Initially intending to pursue a career in popular music, he entered the Conservatorio Nacional de Música in Lima at the age of 17. His classical voice emerged in the course of his studies there under Maestro Andrés Santa María. During this time, he became a member of the Coro Nacional of Peru and sang as a soloist in Mozart's “Coronation Mass” and Rossini's “Petite Messe Solennelle”.
He received a scholarship to the Curtis Institute in Philadelphia where he studied from 1993 to 1996 and began singing in student opera productions in the repertory which is still his specialty today, Rossini and the Bel Canto operas of Bellini and Donizetti. During this period, he also studied with Marilyn Horne at the Music Academy of the West in Santa Barbara. In 1994 the Peruvian tenor, Ernesto Palacio invited him to Italy to work on a recording of Vicente Martín y Soler's opera “Il Tutore Burlato”. He subsequently became Flórez's teacher, mentor and manager and has had a profound influence on his career.
Flórez's first big breakthrough and professional debut came at the Rossini Festival in 1996. At the age of 23, he stepped in to take the leading tenor role in “Matilde di Shabran” when Bruce Ford became ill. He made his debut at La Scala in the same year as the Chevalier danois in Gluck's Armide. His Covent Garden debut followed in 1997 where he sang the role of Count Potoski in the world premiere of Donizetti's “Elisabetta”. Debuts followed at the Vienna Staatsoper in 1999 as Count Almaviva in “Il barbiere di Siviglia” and at the New York Metropolitan Opera in 2002, again as Count Almaviva. On February 20, 2007, the opening night of Donizetti's “La Fille du régiment” at La Scala, Flórez broke the theater's 74 year old tradition of no encores when he reprised "Ah! mes amis" with its nine high Cs following an "overwhelming" ovation from the audience.
Flórez is also active on the concert stages of Europe, North America, and South America. Amongst the many venues in which he has given concerts and recitals are the Wigmore Hall in London, the Théâtre des Champs-Elysées in Paris, Lincoln Center and Carnegie Hall in New York, the Palau de la Música in Barcelona and the Mozarteum in Salzburg. In a departure from his usual repertoire, he sang 'You'll never walk alone' from the Broadway musical, Carousel, at the Berlin Live 8 concert in 2005.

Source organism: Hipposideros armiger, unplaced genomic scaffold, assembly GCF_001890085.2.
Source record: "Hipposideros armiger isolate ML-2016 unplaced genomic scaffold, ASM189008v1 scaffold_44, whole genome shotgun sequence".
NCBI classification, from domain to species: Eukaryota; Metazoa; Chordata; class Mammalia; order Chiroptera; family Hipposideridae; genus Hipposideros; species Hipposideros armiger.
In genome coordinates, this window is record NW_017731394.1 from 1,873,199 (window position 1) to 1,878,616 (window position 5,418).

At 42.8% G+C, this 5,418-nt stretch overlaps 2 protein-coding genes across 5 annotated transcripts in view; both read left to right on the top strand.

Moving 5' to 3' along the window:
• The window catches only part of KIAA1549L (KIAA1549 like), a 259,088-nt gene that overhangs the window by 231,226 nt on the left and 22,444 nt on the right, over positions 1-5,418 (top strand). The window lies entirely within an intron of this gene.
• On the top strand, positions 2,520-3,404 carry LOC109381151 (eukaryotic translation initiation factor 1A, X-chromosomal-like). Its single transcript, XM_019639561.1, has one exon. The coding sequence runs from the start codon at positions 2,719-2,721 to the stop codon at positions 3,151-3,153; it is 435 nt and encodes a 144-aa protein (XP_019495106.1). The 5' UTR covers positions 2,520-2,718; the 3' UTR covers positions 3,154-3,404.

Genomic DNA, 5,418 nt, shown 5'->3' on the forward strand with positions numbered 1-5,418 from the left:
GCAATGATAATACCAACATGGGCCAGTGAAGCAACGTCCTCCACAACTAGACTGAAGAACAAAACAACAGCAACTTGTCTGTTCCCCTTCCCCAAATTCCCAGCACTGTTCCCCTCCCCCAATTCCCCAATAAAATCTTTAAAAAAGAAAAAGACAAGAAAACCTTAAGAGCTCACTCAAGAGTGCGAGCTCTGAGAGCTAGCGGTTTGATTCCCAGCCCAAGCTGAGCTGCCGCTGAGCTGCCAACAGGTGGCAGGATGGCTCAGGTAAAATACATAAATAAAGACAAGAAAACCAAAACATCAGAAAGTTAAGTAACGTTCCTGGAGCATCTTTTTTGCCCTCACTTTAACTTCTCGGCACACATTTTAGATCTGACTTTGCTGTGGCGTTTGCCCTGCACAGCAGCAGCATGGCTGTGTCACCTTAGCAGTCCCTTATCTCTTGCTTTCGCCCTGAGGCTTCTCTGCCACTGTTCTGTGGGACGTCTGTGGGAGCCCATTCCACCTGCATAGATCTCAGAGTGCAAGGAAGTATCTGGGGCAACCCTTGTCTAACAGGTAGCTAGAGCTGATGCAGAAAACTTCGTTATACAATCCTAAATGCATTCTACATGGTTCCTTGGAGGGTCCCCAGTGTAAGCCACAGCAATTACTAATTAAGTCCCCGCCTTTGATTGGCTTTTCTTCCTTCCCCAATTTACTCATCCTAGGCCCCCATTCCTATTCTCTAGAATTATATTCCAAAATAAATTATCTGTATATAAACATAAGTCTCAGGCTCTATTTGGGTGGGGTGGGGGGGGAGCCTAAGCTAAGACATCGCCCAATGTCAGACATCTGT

He was signed by Decca in 2001 and since then has released five solo recital CDs on the Decca label: Rossini Arias which won the 2003 Cannes Classical Award; Una furtiva lagrima, which won the 2004 Cannes Classical Award; Great Tenor Arias which won the 2005 Echo Klassik award for the best arias and duets recital; Sentimiento Latino; and most recently, Arias for Rubini. In addition to his official discography, almost all his professionally performed roles have been preserved in radio broadcasts, and many also by television.
Juan Diego Flórez has been recognized by his native country with several awards and distinctions. In May 2004, he received the Orden al Mérito Cultural de Lima, from the Mayor of Lima; the Orden al Mérito por servios distinguidos en el grado de Gran Cruz from President Alejandro Toledo; and was named an Honorary Professor of San Martín de Porres University. On November 29th of that year, he appeared on the 2 sol stamp, part of a series of five stamps honouring contemporary Peruvian musicians. On June 4, 2007, he received his country's highest honor, the Gran Cruz de la Orden El Sol del Perú, from President Alan García.
From the classical music world he has received the Premio Abbiati 2000 (awarded by Italian critics for the best singer of the year); the Rossini d'oro; the Bellini d'oro; the Premio Aureliano Pertile; the Tamagno Prize; and the L'Opera award (Migliore Tenore) for his 2001 performance in “La Sonnambula” at La Scala.
Flórez is the possessor of a light lyric tenor voice of exceptional beauty which, while not of great size, is nevertheless audible in even the largest houses due to its unusual harmonic structure. Its compass is two octaves, up to and including the high D natural, the higher part of its range being particularly strong and brilliant, with almost no sense of effort, while the lowest notes are comparatively weak. The head and chest registers are perfectly integrated, with no audible break in the passaggio. His breath control is impeccable, allowing the longest phrases to be sustained with apparent ease. The ornaments of bel canto, including the trill, are well executed, and stylistic errors such as intrusive aspirates generally eschewed. Perhaps the most distinctive technical accomplishment is the singer's total mastery of coloratura to a degree probably not matched by any other tenor who has recorded, and to be heard to best effect in his Idreno (“Semiramide”) and Corradino (“Matilde di Shabran”).